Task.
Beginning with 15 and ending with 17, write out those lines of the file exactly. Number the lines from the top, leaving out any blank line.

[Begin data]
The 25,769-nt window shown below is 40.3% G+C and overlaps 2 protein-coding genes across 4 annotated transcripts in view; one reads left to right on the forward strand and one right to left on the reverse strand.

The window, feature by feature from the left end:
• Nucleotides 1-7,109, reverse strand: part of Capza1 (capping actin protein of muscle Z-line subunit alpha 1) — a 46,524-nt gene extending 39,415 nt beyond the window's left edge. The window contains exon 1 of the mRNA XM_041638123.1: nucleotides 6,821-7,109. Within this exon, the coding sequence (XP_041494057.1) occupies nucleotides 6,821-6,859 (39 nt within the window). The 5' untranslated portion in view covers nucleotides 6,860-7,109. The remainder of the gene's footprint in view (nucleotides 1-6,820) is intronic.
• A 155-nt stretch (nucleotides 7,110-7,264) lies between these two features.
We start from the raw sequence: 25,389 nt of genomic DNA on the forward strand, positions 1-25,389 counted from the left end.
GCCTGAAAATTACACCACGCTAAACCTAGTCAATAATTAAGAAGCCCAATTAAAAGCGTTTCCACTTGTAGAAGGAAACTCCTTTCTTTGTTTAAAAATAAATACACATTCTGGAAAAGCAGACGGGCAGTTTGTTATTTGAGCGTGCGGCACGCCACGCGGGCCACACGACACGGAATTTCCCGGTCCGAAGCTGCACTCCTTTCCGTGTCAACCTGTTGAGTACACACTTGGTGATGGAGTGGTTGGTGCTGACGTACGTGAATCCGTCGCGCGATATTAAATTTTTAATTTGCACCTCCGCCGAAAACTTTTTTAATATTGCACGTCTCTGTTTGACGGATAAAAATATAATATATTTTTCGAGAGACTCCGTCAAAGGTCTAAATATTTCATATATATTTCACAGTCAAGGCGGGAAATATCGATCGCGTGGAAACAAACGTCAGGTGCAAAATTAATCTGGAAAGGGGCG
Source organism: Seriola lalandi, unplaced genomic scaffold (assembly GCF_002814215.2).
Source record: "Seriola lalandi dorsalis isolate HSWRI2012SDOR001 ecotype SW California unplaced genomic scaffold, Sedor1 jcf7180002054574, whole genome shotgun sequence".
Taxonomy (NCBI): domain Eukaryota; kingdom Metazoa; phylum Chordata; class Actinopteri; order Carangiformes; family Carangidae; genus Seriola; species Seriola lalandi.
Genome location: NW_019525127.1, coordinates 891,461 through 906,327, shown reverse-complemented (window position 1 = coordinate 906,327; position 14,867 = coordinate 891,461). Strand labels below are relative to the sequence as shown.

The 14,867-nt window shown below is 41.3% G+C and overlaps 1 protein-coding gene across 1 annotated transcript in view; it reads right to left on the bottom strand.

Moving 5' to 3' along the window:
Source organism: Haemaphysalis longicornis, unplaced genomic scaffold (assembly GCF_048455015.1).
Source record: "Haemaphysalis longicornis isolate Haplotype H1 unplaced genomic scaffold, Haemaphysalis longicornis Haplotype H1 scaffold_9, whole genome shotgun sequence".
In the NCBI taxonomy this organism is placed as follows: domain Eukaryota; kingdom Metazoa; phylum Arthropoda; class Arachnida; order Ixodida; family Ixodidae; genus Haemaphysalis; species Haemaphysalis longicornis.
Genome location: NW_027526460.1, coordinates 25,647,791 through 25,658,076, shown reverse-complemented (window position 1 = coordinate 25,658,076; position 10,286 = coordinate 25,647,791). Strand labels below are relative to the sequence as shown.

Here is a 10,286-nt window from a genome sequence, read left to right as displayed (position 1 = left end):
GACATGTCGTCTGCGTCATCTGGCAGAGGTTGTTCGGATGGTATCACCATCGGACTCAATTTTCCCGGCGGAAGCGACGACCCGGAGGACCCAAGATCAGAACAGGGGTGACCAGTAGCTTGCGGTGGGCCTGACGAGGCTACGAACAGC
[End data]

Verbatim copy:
In the NCBI taxonomy this organism is placed as follows: domain Eukaryota; kingdom Metazoa; phylum Arthropoda; class Arachnida; order Ixodida; family Ixodidae; genus Haemaphysalis; species Haemaphysalis longicornis.
Genome location: NW_027526460.1, coordinates 25,647,791 through 25,658,076, shown reverse-complemented (window position 1 = coordinate 25,658,076; position 10,286 = coordinate 25,647,791). Strand labels below are relative to the sequence as shown.

Here is a 10,286-nt window from a genome sequence, read left to right as displayed (position 1 = left end):